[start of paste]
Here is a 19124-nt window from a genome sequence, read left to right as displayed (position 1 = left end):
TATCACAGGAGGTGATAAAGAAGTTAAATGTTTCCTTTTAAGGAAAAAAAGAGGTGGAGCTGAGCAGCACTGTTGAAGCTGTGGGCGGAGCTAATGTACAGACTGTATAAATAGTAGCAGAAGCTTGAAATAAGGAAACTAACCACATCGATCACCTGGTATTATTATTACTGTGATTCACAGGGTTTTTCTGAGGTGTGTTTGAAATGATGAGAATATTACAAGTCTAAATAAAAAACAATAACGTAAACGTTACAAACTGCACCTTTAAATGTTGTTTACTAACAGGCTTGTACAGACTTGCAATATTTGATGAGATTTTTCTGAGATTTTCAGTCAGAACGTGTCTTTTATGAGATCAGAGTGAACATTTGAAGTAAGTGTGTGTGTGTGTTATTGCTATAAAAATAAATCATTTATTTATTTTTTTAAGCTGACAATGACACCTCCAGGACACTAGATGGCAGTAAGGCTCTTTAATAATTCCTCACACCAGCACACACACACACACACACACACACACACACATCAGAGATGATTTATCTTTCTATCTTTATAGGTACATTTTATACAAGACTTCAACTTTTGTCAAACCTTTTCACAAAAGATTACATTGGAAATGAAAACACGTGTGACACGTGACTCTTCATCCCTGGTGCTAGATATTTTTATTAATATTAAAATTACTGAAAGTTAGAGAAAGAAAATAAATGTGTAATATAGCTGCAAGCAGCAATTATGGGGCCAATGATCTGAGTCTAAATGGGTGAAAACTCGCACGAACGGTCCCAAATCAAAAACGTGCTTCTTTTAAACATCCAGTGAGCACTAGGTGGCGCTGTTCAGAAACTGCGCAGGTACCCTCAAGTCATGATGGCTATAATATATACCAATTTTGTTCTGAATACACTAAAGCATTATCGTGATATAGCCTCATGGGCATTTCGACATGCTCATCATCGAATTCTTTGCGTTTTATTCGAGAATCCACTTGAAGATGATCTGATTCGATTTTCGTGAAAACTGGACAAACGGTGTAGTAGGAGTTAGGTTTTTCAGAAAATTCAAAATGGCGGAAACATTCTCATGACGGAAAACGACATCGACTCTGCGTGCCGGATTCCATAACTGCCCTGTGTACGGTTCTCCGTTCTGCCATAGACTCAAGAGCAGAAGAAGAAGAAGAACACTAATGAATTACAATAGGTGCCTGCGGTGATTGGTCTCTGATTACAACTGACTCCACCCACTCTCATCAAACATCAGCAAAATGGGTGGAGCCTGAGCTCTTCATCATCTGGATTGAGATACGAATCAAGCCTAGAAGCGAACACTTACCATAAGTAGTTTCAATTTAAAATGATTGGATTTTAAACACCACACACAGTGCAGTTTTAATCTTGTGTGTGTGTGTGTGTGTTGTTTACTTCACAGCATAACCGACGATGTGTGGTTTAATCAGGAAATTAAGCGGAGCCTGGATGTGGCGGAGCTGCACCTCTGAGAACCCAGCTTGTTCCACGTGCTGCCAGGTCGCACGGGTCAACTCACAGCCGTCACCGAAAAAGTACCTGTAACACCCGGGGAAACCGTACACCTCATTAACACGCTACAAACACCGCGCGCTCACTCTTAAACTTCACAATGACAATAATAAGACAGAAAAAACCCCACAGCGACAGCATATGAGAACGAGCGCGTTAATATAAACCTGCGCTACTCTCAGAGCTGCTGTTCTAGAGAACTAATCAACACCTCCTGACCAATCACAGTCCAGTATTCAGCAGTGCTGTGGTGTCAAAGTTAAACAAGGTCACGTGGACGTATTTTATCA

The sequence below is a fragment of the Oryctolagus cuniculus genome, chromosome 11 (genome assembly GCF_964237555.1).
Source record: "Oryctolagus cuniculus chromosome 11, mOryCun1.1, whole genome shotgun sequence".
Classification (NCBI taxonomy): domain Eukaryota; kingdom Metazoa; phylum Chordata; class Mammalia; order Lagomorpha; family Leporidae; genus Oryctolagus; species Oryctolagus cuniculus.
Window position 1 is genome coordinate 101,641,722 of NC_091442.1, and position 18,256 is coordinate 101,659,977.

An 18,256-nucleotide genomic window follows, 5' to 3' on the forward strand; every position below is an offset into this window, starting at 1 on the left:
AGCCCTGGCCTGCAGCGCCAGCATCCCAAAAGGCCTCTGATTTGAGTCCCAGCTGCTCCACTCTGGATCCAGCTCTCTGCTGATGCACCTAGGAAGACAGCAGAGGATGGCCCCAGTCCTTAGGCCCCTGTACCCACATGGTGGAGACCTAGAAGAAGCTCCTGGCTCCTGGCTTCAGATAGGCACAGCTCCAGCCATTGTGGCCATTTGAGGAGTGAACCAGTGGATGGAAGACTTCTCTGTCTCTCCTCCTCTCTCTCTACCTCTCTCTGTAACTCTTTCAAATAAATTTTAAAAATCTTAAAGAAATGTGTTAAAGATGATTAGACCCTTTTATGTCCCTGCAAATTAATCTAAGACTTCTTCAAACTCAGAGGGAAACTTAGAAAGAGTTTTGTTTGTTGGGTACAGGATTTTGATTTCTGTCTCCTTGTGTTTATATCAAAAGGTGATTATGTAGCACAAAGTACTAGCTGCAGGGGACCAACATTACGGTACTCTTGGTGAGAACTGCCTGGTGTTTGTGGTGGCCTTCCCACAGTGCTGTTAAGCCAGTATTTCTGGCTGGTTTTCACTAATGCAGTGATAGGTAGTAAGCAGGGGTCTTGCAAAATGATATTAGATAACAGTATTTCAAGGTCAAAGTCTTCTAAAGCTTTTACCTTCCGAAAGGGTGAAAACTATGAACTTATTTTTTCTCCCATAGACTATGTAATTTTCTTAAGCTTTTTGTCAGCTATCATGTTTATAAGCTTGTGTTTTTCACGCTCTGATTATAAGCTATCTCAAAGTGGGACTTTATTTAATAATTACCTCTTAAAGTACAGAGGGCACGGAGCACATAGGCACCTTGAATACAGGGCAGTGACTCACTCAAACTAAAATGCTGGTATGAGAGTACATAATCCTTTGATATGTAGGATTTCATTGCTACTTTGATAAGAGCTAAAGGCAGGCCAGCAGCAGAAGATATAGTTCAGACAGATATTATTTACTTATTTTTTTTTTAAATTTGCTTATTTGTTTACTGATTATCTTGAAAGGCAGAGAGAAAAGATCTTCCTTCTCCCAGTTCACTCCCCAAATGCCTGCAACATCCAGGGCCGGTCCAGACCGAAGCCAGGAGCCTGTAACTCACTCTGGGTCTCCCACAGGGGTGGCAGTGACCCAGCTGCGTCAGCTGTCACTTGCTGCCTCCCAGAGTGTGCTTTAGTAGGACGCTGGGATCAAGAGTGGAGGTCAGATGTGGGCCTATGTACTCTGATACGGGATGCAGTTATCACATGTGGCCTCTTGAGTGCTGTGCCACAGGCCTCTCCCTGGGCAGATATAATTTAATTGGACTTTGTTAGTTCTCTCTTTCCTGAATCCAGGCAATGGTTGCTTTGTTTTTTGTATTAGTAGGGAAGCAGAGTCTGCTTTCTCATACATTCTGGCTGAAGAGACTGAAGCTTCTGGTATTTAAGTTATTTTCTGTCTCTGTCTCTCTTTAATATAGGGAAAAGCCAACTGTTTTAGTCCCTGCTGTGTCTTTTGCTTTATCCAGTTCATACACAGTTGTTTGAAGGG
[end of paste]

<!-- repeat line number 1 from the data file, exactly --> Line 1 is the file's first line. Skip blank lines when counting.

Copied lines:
Here is a 19124-nt window from a genome sequence, read left to right as displayed (position 1 = left end):